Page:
Thought for the Day - Health Care and Education

The most frequent justification I see from the Left for increasing government involvement and control of the health care system is that the US spends more per capita on health care than any other country but apparently gets little extra benefit from the spending in terms of health outcomes**.

Intriguingly, the exact same statement can be made of the American education system, which is already nearly fully nationalized.  We spend more per capita than any other country and get only middling results.  I wonder why those who use high spending with modest results as a justification for rethinking the health care system do not come to the same conclusion for the public education system?

To some extent, the US spends more on education and health care because we think are critical and because we are wealthier.  We spend on items way down the Pareto chart where we get less bang for the buck because we can.   And to my mind, it's no coincidence that both health care and education are dominated by third part expenditures.  Take the price value decision making out of the ultimate consumers hands, and, well, the whole price-value equation is bound to get screwed up.

** There are several reasons US often looks bad in these health comparisons.  The first is that we have a lot of life-shortening habits (eating, smoking, driving, crime) completely out of control of the health care industry.  So our lifespans are shorter, but control for those exogenous factors and our health care system looks among the best.  Check out this data, which shows that correcting for crime and accidents, US has the highest life expectancy in the world.

The other problem is the data is often cherry-picked by academics sympathetic to the state health care model.  As seen in the link above, we have the highest cancer survival rates in the world, and the highest life expectancy for people who reach 65.   Even our supposed out-groups, such as black males, have higher cancer survival rates in the US than the average in most European countries.  But you seldom see these metrics included in comparisons.

I also refer you to an oldie but goodie, showing how a study failed to correct for differences in lifestyles between countries.

  • Orphan

    Heh. Ever counted the number of times the US gets dinged in the WHS reports because we don't have a national health database?

  • Dan

    I'm not taking a position on your thesis here. I only want to say that I've worked in healthcare for 10 years, and also have two school-age children, and I don't think your premise works. You can't compare controlling costs in education and controlling costs in healthcare.

    And that's mainly because they're so different. Education hasn't changed all that much from when I was a kid 30 years ago, if I'm observing correctly from what my own kids are going through. Yes, the Internet is a valuable resource that they're using, and I'm glad our sixth grader can use it to stay organized and communicate with classmates about assignments (though he spends more time on Facebook, unfortunately); and our second grader just presented us a beautiful web presentation he made for a school assignment on civil rights. But mainly, education seems to be about having the kids sit in the same classrooms we sat in, with similar teachers teaching similar things.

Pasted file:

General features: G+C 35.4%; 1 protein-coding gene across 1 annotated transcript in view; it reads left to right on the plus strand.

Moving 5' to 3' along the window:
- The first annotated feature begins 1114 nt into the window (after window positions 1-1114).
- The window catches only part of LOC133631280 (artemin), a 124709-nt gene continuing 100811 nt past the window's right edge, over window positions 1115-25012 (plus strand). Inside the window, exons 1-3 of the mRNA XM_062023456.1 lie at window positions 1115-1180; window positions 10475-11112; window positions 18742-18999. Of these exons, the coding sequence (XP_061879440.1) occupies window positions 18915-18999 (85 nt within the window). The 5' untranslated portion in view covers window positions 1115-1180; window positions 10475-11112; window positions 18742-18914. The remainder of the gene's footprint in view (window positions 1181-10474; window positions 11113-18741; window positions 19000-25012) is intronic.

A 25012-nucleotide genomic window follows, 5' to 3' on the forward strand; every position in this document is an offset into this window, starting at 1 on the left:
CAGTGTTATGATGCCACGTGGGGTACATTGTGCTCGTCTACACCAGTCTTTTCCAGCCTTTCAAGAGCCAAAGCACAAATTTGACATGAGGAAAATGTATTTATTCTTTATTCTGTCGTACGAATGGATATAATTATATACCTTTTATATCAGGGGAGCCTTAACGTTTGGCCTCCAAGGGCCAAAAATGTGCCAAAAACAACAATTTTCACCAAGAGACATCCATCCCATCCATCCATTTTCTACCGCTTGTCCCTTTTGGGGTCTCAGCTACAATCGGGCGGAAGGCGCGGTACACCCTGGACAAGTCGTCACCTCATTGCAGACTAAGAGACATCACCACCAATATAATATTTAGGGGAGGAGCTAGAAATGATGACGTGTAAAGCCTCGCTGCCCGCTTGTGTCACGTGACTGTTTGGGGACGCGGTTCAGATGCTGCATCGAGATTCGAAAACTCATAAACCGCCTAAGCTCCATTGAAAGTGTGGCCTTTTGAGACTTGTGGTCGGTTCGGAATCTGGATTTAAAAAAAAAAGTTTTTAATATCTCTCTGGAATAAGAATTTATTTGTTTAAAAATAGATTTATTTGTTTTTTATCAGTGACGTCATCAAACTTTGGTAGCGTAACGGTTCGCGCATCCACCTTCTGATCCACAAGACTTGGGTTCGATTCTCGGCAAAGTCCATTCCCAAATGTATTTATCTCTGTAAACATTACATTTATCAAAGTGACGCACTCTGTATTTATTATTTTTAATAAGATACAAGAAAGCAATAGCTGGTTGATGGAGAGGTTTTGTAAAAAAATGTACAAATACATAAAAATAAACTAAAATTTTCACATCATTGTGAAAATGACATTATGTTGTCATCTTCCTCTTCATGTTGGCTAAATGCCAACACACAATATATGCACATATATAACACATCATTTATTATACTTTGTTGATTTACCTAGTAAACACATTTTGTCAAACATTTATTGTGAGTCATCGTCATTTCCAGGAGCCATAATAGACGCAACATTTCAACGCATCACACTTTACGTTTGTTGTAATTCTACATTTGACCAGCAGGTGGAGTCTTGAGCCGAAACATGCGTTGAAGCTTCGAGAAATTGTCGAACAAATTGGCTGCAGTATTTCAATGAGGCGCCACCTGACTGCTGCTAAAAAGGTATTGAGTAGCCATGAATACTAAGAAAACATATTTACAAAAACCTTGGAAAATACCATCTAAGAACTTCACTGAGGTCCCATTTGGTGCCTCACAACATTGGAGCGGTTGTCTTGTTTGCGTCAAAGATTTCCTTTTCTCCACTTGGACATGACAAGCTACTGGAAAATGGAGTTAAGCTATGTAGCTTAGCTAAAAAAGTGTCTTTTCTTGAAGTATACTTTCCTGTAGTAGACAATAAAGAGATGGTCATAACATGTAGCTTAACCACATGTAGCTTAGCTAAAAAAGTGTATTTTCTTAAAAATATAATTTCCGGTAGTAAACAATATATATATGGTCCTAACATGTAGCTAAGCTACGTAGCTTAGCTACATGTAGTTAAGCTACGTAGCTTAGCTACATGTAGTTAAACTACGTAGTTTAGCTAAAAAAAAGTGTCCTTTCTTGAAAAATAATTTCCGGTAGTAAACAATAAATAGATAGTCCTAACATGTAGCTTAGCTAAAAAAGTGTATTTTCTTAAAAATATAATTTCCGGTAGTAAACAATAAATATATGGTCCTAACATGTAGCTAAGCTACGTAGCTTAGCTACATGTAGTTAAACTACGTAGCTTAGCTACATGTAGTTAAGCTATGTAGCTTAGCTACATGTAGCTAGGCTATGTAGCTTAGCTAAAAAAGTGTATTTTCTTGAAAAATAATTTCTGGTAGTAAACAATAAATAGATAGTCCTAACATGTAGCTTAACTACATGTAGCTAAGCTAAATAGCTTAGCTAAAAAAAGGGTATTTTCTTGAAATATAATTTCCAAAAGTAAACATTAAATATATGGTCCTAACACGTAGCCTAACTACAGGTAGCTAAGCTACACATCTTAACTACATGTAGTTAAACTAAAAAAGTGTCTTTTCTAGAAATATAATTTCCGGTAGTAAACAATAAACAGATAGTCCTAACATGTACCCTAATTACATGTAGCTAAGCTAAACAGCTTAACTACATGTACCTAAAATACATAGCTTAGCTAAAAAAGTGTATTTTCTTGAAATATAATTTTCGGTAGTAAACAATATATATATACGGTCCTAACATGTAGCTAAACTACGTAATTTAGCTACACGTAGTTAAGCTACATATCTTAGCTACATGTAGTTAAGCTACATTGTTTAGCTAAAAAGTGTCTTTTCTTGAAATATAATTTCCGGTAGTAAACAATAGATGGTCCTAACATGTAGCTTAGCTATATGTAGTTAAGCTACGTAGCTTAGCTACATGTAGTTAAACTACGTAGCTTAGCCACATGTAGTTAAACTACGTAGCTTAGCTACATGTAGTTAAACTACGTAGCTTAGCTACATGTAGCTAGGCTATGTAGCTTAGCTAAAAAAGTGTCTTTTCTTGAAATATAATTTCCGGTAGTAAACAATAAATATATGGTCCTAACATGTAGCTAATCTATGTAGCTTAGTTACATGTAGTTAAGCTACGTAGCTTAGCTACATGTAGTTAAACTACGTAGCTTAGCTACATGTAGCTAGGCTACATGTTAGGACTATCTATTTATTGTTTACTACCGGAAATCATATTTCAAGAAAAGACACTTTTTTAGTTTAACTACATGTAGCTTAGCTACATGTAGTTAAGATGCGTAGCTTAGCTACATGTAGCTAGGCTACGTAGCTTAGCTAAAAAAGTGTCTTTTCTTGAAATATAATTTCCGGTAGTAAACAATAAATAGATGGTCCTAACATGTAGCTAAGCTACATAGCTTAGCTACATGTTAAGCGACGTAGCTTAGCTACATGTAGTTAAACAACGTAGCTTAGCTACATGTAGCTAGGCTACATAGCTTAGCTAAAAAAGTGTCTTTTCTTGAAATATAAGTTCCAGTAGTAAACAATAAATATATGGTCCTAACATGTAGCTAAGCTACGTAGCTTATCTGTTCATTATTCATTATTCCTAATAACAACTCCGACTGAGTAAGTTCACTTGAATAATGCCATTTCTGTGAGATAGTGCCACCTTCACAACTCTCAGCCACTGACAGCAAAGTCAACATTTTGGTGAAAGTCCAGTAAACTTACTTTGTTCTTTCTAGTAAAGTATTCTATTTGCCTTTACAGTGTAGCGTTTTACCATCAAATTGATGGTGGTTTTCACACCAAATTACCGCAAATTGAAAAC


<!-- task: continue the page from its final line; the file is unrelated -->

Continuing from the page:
Healthcare has advanced a lot more in the last 30 years. Just think, 30 years ago, biologic drugs were hardly known. Now they're a $100 billion market, and are incredibly expensive and complicated to make. It can cost hundreds of millions of dollars just to develop one molecule. Some can cost $100,000 per patient per year. This is what we're dealing with in healthcare - science is pushing forward in a massive way and costs have risen accordingly because the treatments are far more complex. It's very hard to control these costs, because it requires some delicate decision making about which patients should be treated and which should not.

    I'm not arguing that we need to spend more public money on education. And I agree with what you say re. lifestyle changes that could help bring costs of healthcare down because you wouldn't need it in the first place if people would take care of themselves, at least in some instances. I'm just saying the two (healthcare and education) are so different that it's hard to compare them.

  • Chucko

    Which system is "better"

    Group A is forced to pay a certain amount for a certain outcome.

    or

    Group B chooses to pay more than them for a "not much better" outcome.

    I know my preference.

  • ColoComment

    BTW, I've read that U.S. infant survival is based on a different measurement than, say, Europe, i.e., live birth is defined differently, to the disadvantage of the U.S. in comparisons. it would be nice to compare apples to apples, yah?

    I don't think that I've ever seen what, exactly, is included in the term "healthcare," for purposes of comparison with other countries. Is it limited to direct, patient-served, care? Does it include/exclude hospitalization? Does it include/exclude pharma R&D and FDA testing? Does it include/exclude the net cost of health insurance (premiums paid less care expense)?

    Does it include/exclude nursing homes, visiting nurses, county health clinics, school nurses and the like? Does it include/exclude care provided by first responders? Flight-for-life patient transport?

    And that's just off the top of my head. What is being counted?

  • Damon Gentry

    Warren,

    I think you may have forgotten that while 'outcomes' are frequently cited, the core reason for the Dems to implement healthcare was lack of access. Remember the 30 million uninsured? While access to education in the U.S. is not an issue for them, any attempts to reform it would lead them back to the 'access' issue. Furthermore, while access to education is provided, there is no requirement to complete a secondary education. Although, President Obama did mention this in his last SOTU address, which I personally found chilling.

    The more pertinent question I have is this: For the 30 million who don't have health insurance coverage today, why are we know mandating that they either purchase a healthcare plan, or be fined? Is that really any help to the unemployed or under-employed?

  • Orphan

    Damon -

    That mandate doesn't target the portion of the "30 million" who can't, but those who can and don't want to. The mandate is there because the insurance industry (I should say the "health plan" industry, as they do NOT provide insurance in any meaningful sense of the word) demanded it as compensation for the other aspects of the healthcare bill; they have to take unprofitable people, but profitable people have to buy their services now, instead of opting out.